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Testimonial

As a researcher, it's important to use validated scales to ensure reliability and improve interpretation of research results. The Marketing Scales database provides an easy, unified source to find and reference scales, including information on reliability and validity.
Krista Holt
Senior Director, Research & Design, Vital Findings

intensity

The degree to which a person believes that a particular health issue is serious and important is measured with three, seven-point Likert-type items.

The scale has four, seven-point semantic differentials that are intended to measure the visual clarity and intensity of a particular advertisement.

Five, nine-point semantic differentials are used to measure how visually well-defined and vivid a stimulus appears to be.

How graphic and intense a stimulus is perceived to be is measured in this scale with four, seven-point semantic differentials.

The scale uses four uni-polar items with a five-point Likert-type response format to measure how devastating and distressing a situation seems to be.

Three, five-point Likert-type items are used to measure the degree of brand competition in the market, with an emphasis on the fierceness of the advertising among a set of brands.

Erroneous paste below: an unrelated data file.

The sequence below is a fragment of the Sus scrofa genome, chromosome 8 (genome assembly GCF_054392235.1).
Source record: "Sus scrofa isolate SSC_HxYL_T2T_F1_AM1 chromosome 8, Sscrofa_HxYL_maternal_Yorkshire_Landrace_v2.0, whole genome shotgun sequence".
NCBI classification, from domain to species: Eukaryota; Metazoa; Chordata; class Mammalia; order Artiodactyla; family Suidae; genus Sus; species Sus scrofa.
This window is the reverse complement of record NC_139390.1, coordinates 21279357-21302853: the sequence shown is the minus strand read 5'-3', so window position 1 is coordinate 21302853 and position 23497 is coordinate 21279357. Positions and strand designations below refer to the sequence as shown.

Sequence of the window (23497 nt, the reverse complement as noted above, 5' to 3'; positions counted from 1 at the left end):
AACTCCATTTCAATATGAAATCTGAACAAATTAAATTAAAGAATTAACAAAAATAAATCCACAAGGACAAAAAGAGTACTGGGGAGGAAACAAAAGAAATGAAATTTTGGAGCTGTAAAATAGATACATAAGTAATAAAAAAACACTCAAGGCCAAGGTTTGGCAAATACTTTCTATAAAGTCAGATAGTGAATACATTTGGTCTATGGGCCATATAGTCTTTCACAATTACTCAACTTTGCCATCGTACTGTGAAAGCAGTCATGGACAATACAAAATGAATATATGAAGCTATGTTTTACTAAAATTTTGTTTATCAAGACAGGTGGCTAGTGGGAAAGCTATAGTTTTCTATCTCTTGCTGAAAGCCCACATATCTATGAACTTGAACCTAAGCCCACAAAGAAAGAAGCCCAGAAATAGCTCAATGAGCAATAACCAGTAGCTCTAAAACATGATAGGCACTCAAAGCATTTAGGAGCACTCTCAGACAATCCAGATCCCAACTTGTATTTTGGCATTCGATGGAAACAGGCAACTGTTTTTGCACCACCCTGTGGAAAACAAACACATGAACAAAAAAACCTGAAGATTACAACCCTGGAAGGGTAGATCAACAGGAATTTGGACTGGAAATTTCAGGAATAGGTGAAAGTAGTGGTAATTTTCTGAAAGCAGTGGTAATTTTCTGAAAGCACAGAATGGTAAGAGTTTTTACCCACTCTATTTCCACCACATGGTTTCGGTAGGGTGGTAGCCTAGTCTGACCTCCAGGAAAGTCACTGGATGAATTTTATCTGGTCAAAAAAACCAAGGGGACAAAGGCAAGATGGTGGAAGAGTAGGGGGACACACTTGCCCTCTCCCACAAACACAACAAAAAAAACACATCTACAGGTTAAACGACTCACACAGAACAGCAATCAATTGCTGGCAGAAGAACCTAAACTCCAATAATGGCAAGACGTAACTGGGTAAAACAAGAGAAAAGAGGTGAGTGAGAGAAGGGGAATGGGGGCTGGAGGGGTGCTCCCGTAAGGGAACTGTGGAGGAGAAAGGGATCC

Three, seven-point items measure a consumer's annoyance with the quantity of times a company has contacted him/her.  Although written with respect to e-mail messages, the items appear to be flexible for use with several other forms of contact such as phone calls, text messages, advertisements, and paper mail.

How much a person plays video games and loves doing so is measured in this scale with three, seven-point items.

Four items are used in this scale to measure the extent of the negative affective reaction a customer experienced after a service failure.  The emphasis is on the affective aspect of the response (what the person felt) rather than behavioral (what the person wanted to do).

This 17-item, seven-point scale measures the degree and ease with which a person reports images coming to mind while processing some specific stimulus as well as the intensity of those images. Burns, Biwas, and Bibin (1993) referred to the measure as vividness.